Saturday, October 17, 2015

Faith,  Family,  and Freedom

Friends, please excuse this five-month absence. As I mentioned in my last blog, this motherhood stuff does not come naturally to me, having had no practice in my first 62 years. Indeed, the Summer of 2015 slipped right past me. 

So on this glorious fall day, I’m back at my keyboard. Slight breeze blowing, few leaves falling, sunshine streaming low through the trees.  These are the aspects of Autumn that I appreciate. On the other hand, driving west after 4pm and the earlier sunsets are not among my favorite traits of the season. Still, fall is a great time to reduce the pile of “to be read” books on my nightstand. 

It won’t surprise you that I had been gifted some months ago with another wonderful book by my friend, Anne. It is not a new publication (the copy I have is a Tenth Anniversary Edition), but the New York Times Book Review Section is not the first part of the Sunday paper I reach for. ((You know me, it’s the crossword puzzle in the magazine section.))  

Please welcome to your own "must read" list James McBride’s The Color of Water. I opened the book on Wednesday, and chided myself for having waited so long. I put it down to run errands for two days, and finished it this Saturday morning. Engrossing? Yes. Enthralling? Yes. Compelling? Definitely.  An excellent investment of your time (which will fly by)? Without question!

The sub-title is A Black Man's Tribute to His White Mother. His dedication reads "... for my mother, and her mother, and mothers everywhere." But his story is different, just as each one of our stories is different. 

His mom was Jewish, born in Poland in 1921. Her Jewish name was Ruchel which was changed to Rachel when they moved to America, and eventually to the even more American-sounding Ruth. Her father was a traveling rabbi, her mother, a polio victim. When he stopped traveling, he opened a grocery store in the black neighborhood of a small southern town, where the whole family worked every day but Saturday. 
               Ruth's family said kaddish and sat shiva when she married the author's black, Christian, preacher father. She was dead to them.

What is the book about? Race? Yeah. Faith? Sure. Education and opportunity? That too. But mostly it's about facing challenges, training the next generation to do the same, and daring to stand up for one's inalienable rights, even before a government body takes it upon itself to decide who has them. Ruth raised twelve children, put them all through college, and counts among them doctors, educators, college professors, and ... oh, yes... a musician/composer/writer.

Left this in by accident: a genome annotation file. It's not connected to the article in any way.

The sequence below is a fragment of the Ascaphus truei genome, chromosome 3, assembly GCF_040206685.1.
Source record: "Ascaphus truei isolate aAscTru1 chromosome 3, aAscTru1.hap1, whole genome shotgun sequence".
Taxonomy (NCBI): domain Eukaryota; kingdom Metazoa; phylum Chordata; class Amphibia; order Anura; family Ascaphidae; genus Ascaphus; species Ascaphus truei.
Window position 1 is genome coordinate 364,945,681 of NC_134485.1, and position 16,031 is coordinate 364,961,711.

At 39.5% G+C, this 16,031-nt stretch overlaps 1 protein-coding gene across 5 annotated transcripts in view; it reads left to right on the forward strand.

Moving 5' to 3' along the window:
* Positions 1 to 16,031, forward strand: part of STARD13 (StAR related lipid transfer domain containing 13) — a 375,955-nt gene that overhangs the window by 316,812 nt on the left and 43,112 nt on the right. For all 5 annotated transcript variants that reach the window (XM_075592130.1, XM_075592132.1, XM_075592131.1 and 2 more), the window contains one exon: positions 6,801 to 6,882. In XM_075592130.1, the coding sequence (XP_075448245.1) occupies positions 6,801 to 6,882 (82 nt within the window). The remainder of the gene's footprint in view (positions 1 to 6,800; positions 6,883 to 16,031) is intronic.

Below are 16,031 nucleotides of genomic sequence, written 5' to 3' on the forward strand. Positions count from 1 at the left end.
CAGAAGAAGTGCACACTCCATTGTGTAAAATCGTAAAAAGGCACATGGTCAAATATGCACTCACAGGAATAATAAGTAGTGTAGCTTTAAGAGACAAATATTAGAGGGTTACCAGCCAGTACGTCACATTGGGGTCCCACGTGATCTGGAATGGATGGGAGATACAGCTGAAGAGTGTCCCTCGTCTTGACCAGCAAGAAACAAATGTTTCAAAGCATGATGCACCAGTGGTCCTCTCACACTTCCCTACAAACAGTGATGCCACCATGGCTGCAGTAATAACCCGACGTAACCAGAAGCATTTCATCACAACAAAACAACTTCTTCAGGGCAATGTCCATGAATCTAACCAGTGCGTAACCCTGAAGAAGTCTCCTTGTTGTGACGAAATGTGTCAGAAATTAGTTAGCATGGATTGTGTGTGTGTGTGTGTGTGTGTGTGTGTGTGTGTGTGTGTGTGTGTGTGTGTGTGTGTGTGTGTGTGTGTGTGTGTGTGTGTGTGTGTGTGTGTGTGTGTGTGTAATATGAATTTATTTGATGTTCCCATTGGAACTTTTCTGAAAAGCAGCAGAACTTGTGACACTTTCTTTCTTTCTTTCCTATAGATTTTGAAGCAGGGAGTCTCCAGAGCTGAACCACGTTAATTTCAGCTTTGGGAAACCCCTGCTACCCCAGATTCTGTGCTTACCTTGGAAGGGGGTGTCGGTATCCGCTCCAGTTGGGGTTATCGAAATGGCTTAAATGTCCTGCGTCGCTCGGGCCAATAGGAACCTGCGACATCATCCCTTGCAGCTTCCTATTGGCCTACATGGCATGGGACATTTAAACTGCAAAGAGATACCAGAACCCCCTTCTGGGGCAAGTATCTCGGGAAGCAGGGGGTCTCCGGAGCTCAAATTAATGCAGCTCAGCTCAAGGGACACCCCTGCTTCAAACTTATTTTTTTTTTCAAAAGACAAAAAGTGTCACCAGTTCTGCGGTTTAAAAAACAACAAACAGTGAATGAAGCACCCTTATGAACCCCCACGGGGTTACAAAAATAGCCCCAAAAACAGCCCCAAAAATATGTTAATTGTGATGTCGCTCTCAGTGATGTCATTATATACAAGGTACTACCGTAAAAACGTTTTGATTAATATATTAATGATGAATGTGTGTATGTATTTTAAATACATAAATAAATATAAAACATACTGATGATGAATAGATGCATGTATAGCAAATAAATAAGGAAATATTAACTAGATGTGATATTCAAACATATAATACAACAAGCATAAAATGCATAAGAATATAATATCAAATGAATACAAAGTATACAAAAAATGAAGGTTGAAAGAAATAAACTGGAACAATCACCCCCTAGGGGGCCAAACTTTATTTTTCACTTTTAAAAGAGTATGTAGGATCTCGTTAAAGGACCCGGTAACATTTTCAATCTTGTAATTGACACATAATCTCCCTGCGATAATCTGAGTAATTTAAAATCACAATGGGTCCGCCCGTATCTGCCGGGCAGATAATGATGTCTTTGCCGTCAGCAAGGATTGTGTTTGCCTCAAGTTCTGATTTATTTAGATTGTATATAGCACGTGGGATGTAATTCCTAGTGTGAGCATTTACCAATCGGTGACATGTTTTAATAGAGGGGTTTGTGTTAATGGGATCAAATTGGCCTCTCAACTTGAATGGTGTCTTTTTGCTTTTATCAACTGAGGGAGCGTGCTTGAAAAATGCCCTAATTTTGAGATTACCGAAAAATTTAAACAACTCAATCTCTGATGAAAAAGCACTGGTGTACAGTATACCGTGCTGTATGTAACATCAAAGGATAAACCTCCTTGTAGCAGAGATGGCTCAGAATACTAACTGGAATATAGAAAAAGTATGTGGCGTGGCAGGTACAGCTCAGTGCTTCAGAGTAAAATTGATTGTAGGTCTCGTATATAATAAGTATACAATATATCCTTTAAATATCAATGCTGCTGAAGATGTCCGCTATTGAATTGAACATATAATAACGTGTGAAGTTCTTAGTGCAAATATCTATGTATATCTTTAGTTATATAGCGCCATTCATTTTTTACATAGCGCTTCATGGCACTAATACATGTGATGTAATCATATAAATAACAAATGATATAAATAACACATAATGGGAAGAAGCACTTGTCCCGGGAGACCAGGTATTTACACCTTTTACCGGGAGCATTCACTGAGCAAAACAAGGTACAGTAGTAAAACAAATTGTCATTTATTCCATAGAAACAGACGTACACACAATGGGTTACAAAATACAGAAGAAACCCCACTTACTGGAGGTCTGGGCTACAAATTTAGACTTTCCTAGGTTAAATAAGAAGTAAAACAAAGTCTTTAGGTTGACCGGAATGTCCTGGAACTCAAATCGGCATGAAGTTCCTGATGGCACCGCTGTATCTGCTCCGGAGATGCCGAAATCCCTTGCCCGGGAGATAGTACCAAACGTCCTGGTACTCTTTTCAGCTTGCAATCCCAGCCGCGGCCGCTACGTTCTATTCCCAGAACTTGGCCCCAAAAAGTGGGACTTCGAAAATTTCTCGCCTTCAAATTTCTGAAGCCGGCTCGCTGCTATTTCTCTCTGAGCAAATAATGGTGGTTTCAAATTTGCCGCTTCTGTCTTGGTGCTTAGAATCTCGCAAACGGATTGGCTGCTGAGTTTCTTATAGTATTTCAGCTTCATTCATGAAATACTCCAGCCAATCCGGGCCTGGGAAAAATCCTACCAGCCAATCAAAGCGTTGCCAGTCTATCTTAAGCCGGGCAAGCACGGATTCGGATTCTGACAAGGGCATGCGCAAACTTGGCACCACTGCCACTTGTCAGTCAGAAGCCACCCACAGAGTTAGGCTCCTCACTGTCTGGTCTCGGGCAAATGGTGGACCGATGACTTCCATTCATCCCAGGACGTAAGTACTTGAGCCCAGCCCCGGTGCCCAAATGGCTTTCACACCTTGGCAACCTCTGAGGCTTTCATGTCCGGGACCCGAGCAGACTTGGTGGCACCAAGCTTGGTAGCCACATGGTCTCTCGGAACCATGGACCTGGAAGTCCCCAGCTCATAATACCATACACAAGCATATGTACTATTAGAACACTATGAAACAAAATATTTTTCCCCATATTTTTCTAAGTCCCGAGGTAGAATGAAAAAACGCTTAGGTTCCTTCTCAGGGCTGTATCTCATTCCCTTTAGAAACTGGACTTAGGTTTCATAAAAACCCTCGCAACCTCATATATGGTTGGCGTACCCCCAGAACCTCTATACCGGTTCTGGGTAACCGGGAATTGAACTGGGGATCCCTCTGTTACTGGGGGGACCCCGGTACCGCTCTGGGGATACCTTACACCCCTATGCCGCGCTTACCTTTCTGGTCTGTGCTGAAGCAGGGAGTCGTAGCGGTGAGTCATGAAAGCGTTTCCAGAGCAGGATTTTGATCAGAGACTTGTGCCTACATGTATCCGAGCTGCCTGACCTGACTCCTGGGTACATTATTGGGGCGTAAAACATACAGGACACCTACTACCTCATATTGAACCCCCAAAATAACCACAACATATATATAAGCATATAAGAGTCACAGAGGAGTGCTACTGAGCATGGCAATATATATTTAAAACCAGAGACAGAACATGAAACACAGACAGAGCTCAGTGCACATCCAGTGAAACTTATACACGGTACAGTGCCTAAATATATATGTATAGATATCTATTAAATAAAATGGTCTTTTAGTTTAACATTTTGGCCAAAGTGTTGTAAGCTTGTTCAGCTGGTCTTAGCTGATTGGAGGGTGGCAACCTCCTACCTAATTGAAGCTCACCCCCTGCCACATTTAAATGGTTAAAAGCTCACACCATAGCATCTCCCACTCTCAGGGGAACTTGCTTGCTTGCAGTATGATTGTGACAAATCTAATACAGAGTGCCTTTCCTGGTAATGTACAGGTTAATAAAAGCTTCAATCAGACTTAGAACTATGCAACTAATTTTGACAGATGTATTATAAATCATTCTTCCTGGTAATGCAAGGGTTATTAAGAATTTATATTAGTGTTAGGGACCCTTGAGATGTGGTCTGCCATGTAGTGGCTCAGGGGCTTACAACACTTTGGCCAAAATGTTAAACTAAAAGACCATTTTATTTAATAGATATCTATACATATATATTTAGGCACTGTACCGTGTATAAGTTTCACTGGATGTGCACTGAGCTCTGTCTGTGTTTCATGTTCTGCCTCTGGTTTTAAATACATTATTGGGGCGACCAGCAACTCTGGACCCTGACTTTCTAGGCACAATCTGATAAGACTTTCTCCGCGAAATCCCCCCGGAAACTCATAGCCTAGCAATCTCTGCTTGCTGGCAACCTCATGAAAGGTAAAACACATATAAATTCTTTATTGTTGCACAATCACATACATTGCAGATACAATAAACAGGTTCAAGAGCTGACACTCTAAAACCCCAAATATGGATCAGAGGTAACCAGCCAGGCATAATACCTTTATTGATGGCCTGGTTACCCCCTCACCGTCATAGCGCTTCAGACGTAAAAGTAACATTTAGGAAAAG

The title comes from a conversation the author had with his mom about whether God was black or white. 
         "He's not black or white. He's a spirit." 
         "What's a spirit?" 
         "Stop asking these questions! What color is water? That's the color God is.”

There can be no broad-brushing of the issues "of racism, sexism, classism, and socioeconomics” without diminishing the importance and impact of this book. As the author notes in the Afterword:

“… hard-line intellectuals have already had a field day with this book, using it to promote every sort of sociopolitical ideology. But at the end of the day, there are some questions that have no answers, and then one answer that has no question: Love rules the game. Every time. All the time. That’s what counts. 
 “For me, this book has always been, and will forever be, a book about a mother and her children, and how that mother raised her children with love and respect and God.”

Like I said, different, like everybody else’s.

At the end of Chapter 21, Ruth recalls a particular Yom Kippur ritual where her mom waved a chicken over their heads:

 “I don’t want to do that in America,” [Ruth would] say.
 But [her mother would] say, “That chicken is just showing God we’re thankful for living. It’s just a chicken. It’s not a bird who flies. A bird who flies is special. You would never trap a bird who flies.”
         She used to sit in a little rocking chair in her room upstairs and watch the birds. She’d lay crumbs on the ledge of her window and the birds would gather there and eat while she sang to them, but she’d always shoo them away and make them fly off so they’d be free again. She had a little Yiddish song she used to sing to them. “Feygele, feygele, gay a veck.” “Birdie, birdie,  fly away.”

To all moms and honorary-moms who have birdies in your lives and on your ledges, feed them, sing to them, but be diligent
  to shoo them away, 
  to their freedom, 
   to go where they are supposed to go 
                                  to become who they are supposed to become.

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